Originally Posted by nik jr View Post
roy would not have to play worse for the rivalry to be one sided. DRW's goalies were a problem in all those series.

DRW's sv% in those series vs colorado
'96: .859 --- (osgood)
'97: .905 --- (vernon, osgood)
'99: .886 --- (ranford, maracle, injured osgood)
'00: .9055 -- (osgood)
'02: .923 --- (hasek)
And which series are they going to win that they didn't already win? The one where they could only beat Roy 7 times in 153 shots after having a 2-0 lead (1999)? The one where they could only beat Roy 7 times in 144 shots, period? Where does it become one-sided?

quoipourquoi is offline   Reply With Quote
Old
06-25-2013, 03:16 PM
  #23
pluppe
Registered User
 
pluppe's Avatar
 
Join Date: Apr 2009
Posts: 688
vCash: 500
Quote:
Originally Posted by quoipourquoi View Post
That's akin to saying that because Wayne Gretzky had great seasons in the 1990, 1991, 1992, and 1994, we should assume that his prime had not yet ended and the players who beat him out for the Hart Trophy and Lester B. Pearson Award could be considered to have been competition for him in, say, the early-to-mid 1980s.

Asking for any top-20 player to perfectly follow a mythical "general pattern" or career trajectory is unreasonable, because they're not a general player.

It's not as if Dominik Hasek followed Patrick Roy's pattern when his pre-1994 statistics were shielded from the top teams:


Dominik Hasek, 1991
Above-Average Offense: 54/61
Below-Average Offense: 31/32

Dominik Hasek, 1992
Above-Average Offense: 178/204
Below-Average Offense: 191/209

Dominik Hasek, 1993
Above-Average Offense: 364/411
Below-Average Offense: 281/309

Dominik Hasek, Cumulative
Above-Average Offense: .882 (596/676)
Below-Average Offense: .915 (503/550)


Patrick Roy, 1991
Above-Average Offense: 678/748
Below-Average Offense: 556/614

Patrick Roy, 1992
Above-Average Offense: 821/903
Below-Average Offense: 830/903

Patrick Roy, 1993
Above-Average Offense: 1056/1198
Below-Average Offense: 566/616

Patrick Roy, Cumulative
Above-Average Offense: .897 (2555/2849)
Below-Average Offense: .915 (1952/2133)






Considering he wouldn't have won another Vezina with or without Hasek, yes, I believe people would still acknowledge that he had peaked somewhere between 1988-1992 while still finding the switch to become that goaltender again every Spring.




Well it certainly didn't help his numbers any, but he was winning save percentage titles by huge margins.




Funny, that's exactly how I would describe Terry Sawchuk.




And which series are they going to win that they didn't already win? The one where they could only beat Roy 7 times in 153 shots after having a 2-0 lead (1999)? The one where they could only beat Roy 7 times in 144 shots, period? Where does it become one-sided?
I may be mistaken but I believe Montreal was allowing the fewest PPs by pretty "huge" margins.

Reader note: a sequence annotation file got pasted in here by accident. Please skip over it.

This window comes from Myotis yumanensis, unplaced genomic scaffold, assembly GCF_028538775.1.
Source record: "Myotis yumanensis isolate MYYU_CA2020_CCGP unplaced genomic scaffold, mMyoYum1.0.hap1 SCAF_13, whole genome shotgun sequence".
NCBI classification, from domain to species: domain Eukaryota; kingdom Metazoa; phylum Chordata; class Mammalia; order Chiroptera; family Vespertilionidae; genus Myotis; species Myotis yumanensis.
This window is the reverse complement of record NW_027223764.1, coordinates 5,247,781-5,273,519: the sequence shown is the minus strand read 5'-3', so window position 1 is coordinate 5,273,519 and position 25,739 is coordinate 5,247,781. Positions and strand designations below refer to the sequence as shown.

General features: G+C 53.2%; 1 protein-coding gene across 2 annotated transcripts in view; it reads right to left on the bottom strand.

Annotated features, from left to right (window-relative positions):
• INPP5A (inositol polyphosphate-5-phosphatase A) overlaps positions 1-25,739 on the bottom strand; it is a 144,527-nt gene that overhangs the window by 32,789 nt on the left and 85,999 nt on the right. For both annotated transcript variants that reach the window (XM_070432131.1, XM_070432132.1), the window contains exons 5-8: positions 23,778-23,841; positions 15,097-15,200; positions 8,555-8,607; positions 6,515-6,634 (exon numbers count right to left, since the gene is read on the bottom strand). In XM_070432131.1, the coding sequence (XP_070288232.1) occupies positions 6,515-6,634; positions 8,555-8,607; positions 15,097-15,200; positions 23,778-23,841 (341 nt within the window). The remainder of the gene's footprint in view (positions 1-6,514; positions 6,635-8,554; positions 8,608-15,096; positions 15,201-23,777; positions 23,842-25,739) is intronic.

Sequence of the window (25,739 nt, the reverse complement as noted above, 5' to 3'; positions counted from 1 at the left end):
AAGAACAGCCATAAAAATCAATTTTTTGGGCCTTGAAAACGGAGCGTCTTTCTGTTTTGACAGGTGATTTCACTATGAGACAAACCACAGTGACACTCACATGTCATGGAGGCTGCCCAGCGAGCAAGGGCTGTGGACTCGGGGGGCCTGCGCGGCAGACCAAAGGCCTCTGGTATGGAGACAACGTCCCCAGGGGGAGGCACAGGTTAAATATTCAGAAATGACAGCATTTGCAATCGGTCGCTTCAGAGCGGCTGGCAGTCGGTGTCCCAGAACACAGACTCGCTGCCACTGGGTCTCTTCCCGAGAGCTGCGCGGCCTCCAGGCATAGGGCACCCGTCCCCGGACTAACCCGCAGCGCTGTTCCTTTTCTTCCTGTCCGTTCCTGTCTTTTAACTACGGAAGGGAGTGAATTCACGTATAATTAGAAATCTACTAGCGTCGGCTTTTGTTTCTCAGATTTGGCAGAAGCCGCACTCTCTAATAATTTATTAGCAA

Does anybody have Roys "vs backups" numbers for those years compared to other goaltenders in the league and compared to Haseks peak.

pluppe is offline   Reply With Quote
Old
06-25-2013, 05:11 PM
  #24
Doctor No
Mod Supervisor
Retired?
 
Doctor No's Avatar
 
Join Date: Sep 2005
Posts: 24,295
vCash: 500
Quote:
Originally Posted by pluppe View Post
Does anybody have Roys "vs backups" numbers for those years compared to other goaltenders in the league and compared to Haseks peak.
For Roy:

http://hockeygoalies.org/bio/nhl/montreal.html
http://hockeygoalies.org/bio/nhl/colorado.html

For Hasek:

http://hockeygoalies.org/bio/nhl/chicago.html
http://hockeygoalies.org/bio/nhl/buffalo.html
http://hockeygoalies.org/bio/nhl/ottawa.html
http://hockeygoalies.org/bio/nhl/detroit.html

I'd probably use z-score as the metric of choice in an "against backups" comparison (since GD and GAR are weighted by playing time). By that metric, Roy matched Hayward in 1986-87 (his age-21 season) and then pulled away.

I've got the data necessary to do a "strength of schedule" - which may be important here - and it's going to be a summer project.

Doctor No is offline   Reply With Quote
Old
06-25-2013, 06:39 PM
  #25
Ohashi_Jouzu
Registered User
 
Ohashi_Jouzu's Avatar
 
Join Date: Apr 2007
Location: Halifax
Country: Japan
Posts: 22,791
vCash: 500
Quote:
Originally Posted by pluppe View Post
I may be mistaken but I believe Montreal was allowing the fewest PPs by pretty "huge" margins.
You're not mistaken. Between '85/86 and '91/92 the Canadiens faced by FAR the fewest PP opportunities against; fewest in the league every single year, I believe, and often by "huge" margins (~20-30 fewer than 2nd place, and ~100-120 fewer than the team who gave up the most). They still faced ~100 fewer than L.A. in '92/93, but were "only" 8th overall for fewest PPOA.

Ohashi_Jouzu is offline   Reply With Quote
Reply

Forum Jump


Bookmarks

Thread Tools

Posting Rules
You may not post new threads
You may not post replies
You may not post attachments
You may not edit your posts

BB code is On
Smilies are On
[IMG] code is On
HTML code is Off



All times are GMT -5. The time now is 11:39 PM.

monitoring_string = "e4251c93e2ba248d29da988d93bf5144"
Contact Us - HFBoards - Archive - Privacy Statement - Terms of Use - Advertise - Top - AdChoices

vBulletin Copyright ©2000 - 2014, Jelsoft Enterprises Ltd.
HFBoards.com is a property of CraveOnline Media, LLC, an Evolve Media, LLC company. ©2014 All Rights Reserved.